The logo for Windows 8 that was unveiled over the weekend symbolizes a lot of things that will have a deep effect on you sooner than you think. In a couple of weeks Microsoft will unveil a “consumer preview” of Windows 8 and begin a drumbeat of publicity that will lead up to the launch of the new operating system at the end of the year.
Behind the scenes, manufacturers and developers are being urged to join in a radical reimagining of the entire Windows ecosystem. It is a bet-the-company moment on a scale that is rarely attempted by any corporation. […] continued
LogMeIn has moved far ahead of its competitors for working with computers remotely. It introduced major changes to its product lineup a couple of days before Christmas – not a good time to get much attention but an appropriate time to deliver lovely presents, since the changes include new features that will be useful for many of you.
Let’s start with the basics.
LogMeIn provides a small bit of software that installs on your computer at home or the office. It’s tied to a LogMeIn account – an email address and a password. The basic program is free for connecting from one computer to another computer. […] continued
Attentive readers will recall that a new platform for thin and light notebooks was announced by Intel a couple of months ago. The first Ultrabook notebooks are hitting the market in November. I haven’t seen these in person but they strike me as being good representatives of what everyone should be looking for in a notebook these days.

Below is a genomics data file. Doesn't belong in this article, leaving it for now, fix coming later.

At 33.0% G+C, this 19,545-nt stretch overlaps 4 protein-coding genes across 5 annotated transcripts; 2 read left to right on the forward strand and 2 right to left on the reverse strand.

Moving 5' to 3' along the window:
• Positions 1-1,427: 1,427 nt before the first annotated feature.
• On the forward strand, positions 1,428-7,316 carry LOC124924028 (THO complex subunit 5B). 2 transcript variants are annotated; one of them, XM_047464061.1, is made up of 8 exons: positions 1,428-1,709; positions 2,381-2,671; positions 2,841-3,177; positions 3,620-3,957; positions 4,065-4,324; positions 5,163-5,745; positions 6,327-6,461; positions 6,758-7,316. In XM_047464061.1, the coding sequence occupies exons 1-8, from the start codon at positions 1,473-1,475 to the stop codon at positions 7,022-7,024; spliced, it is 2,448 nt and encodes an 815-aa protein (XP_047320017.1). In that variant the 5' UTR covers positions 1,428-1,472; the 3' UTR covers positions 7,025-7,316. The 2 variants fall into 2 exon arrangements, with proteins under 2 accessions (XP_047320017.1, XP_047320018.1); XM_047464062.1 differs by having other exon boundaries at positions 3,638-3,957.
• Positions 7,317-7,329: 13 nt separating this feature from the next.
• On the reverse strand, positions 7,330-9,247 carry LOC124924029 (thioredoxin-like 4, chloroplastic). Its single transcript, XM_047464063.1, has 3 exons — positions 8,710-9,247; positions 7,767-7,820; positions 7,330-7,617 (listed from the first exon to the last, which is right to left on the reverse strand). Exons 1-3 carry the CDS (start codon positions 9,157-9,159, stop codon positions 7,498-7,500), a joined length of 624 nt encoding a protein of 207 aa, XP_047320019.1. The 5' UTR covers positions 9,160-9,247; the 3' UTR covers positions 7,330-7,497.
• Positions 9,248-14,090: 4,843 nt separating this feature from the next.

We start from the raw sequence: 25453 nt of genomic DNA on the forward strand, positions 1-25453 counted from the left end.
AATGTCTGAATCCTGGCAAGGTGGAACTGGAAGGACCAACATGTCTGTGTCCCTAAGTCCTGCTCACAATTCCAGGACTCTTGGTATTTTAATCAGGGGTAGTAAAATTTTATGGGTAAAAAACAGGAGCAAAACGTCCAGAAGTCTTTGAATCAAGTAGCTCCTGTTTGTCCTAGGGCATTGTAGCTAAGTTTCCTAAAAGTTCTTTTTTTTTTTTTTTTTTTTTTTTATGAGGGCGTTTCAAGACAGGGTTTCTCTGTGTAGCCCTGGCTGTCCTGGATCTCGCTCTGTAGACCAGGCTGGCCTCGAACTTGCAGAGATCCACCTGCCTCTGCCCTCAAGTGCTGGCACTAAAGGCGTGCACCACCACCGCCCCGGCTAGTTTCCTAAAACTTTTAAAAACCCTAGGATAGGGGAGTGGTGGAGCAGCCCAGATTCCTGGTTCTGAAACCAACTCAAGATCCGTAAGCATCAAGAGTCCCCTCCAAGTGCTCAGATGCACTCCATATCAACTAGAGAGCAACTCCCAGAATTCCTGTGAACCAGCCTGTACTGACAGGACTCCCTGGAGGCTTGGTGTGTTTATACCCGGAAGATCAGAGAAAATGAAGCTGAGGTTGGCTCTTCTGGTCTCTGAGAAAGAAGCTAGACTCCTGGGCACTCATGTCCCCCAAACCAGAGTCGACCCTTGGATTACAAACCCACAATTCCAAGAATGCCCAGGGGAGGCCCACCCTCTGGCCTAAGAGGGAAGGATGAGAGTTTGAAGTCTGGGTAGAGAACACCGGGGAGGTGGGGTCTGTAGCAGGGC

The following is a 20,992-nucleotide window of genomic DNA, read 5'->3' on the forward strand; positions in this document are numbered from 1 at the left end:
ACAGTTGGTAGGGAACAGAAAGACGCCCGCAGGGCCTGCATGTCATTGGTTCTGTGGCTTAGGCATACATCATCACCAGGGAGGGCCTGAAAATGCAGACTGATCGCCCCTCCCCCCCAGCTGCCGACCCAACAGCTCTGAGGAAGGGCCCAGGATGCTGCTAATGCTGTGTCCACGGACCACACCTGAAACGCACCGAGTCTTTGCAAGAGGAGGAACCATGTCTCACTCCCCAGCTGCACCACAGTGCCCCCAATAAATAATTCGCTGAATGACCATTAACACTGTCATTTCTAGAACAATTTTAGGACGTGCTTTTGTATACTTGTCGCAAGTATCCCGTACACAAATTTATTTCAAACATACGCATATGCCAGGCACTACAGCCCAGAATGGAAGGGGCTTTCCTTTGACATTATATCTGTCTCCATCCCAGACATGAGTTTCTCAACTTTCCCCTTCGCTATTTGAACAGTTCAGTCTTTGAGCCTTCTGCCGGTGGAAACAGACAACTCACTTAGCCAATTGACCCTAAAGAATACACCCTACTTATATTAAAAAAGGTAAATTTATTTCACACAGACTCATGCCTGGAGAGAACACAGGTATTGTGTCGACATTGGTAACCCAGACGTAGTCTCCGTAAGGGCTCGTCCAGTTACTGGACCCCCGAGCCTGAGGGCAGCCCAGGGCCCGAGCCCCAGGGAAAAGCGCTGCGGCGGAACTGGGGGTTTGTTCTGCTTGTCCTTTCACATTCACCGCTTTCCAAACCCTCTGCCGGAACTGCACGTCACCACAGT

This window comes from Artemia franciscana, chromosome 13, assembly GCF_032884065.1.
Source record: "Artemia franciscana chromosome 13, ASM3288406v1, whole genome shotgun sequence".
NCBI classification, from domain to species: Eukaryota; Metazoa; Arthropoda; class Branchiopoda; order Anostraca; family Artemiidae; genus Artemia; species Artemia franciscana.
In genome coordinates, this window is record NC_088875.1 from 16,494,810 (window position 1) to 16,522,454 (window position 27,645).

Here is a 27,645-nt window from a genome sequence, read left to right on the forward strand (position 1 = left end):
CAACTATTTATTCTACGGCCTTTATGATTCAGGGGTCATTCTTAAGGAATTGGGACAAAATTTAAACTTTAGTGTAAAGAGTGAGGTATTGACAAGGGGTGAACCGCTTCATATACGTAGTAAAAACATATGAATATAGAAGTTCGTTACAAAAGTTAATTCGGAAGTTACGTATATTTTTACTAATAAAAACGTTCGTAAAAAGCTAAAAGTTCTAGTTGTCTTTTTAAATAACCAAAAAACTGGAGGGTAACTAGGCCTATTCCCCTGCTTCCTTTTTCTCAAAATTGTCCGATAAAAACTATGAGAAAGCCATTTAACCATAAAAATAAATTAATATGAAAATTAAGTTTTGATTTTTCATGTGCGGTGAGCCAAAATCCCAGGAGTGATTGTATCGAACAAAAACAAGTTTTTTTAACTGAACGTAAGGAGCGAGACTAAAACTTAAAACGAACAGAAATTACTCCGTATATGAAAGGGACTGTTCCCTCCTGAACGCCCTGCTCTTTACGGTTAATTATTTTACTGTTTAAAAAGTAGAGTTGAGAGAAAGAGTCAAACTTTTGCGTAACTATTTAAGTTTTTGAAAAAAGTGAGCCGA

The Asus ZenBook UX31 is now available and getting rave reviews for its solid construction and stunning performance, at a starting price of $1,099. It’s a 13.3” notebook built on Intel’s new Ultrabook chipset, vanishingly thin and weighing less than three pounds. […] continued
Apple’s brilliant success since Steve Jobs returned in 1997 has made it the largest company in the world by almost any measure, with a market capitalization that exceeds Microsoft and Intel combined. iPhones define the smartphone market, even if they do not completely dominate it now that Android has taken the lead in market share. iPads, however, so completely dominate the tablet market that Amazon opted not to directly compete but instead to seek a different niche that will leave Apple as the undisputed king of the 10′” tablets – for now, at least.
Apple’s lineup of Mac computers and its releases of OS X upgrades are watched by bloggers and the media almost as lovingly as its mobile devices. […] continued
By the end of the year there will finally be a dozen or more reasonably-priced ultrathin, ultralight notebooks on the market, mostly priced under a thousand dollars.
Almost three years ago Apple introduced the MacBook Air, an ultrathin 13” notebook. Even with an example in front of them suitable for copying, PC manufacturers didn’t have any reasonably powered thin and light notebooks on the market until more than a year later, and even then there were only a few niche products – the Dell Adamo and one or two others. It wasn’t until Dell introduced the Vostro V13 that it was possible to get a satisfying ultrathin notebook that wouldn’t break the bank. […] continued